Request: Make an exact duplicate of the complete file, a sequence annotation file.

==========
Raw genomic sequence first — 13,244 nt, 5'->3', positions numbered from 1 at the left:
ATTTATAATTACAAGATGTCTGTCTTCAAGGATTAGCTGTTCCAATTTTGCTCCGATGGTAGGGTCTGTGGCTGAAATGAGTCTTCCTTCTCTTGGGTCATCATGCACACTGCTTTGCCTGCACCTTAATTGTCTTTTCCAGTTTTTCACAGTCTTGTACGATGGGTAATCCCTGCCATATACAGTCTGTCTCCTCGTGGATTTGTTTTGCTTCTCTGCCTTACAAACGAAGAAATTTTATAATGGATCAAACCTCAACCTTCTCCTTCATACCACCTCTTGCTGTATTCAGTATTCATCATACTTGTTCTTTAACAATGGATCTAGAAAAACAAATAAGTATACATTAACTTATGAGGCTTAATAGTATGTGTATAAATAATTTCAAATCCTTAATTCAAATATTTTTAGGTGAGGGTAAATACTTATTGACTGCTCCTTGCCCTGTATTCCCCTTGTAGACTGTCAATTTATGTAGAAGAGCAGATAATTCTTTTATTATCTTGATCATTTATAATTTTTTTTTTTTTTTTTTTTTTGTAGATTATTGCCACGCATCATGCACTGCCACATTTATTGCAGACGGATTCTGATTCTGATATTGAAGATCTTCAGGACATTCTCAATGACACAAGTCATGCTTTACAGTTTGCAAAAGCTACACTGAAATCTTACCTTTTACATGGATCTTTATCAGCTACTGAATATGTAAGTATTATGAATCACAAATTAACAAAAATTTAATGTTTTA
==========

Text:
Raw genomic sequence first — 13,244 nt, 5'->3', positions numbered from 1 at the left:
ATTTATAATTACAAGATGTCTGTCTTCAAGGATTAGCTGTTCCAATTTTGCTCCGATGGTAGGGTCTGTGGCTGAAATGAGTCTTCCTTCTCTTGGGTCATCATGCACACTGCTTTGCCTGCACCTTAATTGTCTTTTCCAGTTTTTCACAGTCTTGTACGATGGGTAATCCCTGCCATATACAGTCTGTCTCCTCGTGGATTTGTTTTGCTTCTCTGCCTTACAAACGAAGAAATTTTATAATGGATCAAACCTCAACCTTCTCCTTCATACCACCTCTTGCTGTATTCAGTATTCATCATACTTGTTCTTTAACAATGGATCTAGAAAAACAAATAAGTATACATTAACTTATGAGGCTTAATAGTATGTGTATAAATAATTTCAAATCCTTAATTCAAATATTTTTAGGTGAGGGTAAATACTTATTGACTGCTCCTTGCCCTGTATTCCCCTTGTAGACTGTCAATTTATGTAGAAGAGCAGATAATTCTTTTATTATCTTGATCATTTATAATTTTTTTTTTTTTTTTTTTTTTGTAGATTATTGCCACGCATCATGCACTGCCACATTTATTGCAGACGGATTCTGATTCTGATATTGAAGATCTTCAGGACATTCTCAATGACACAAGTCATGCTTTACAGTTTGCAAAAGCTACACTGAAATCTTACCTTTTACATGGATCTTTATCAGCTACTGAATATGTAAGTATTATGAATCACAAATTAACAAAAATTTAATGTTTTA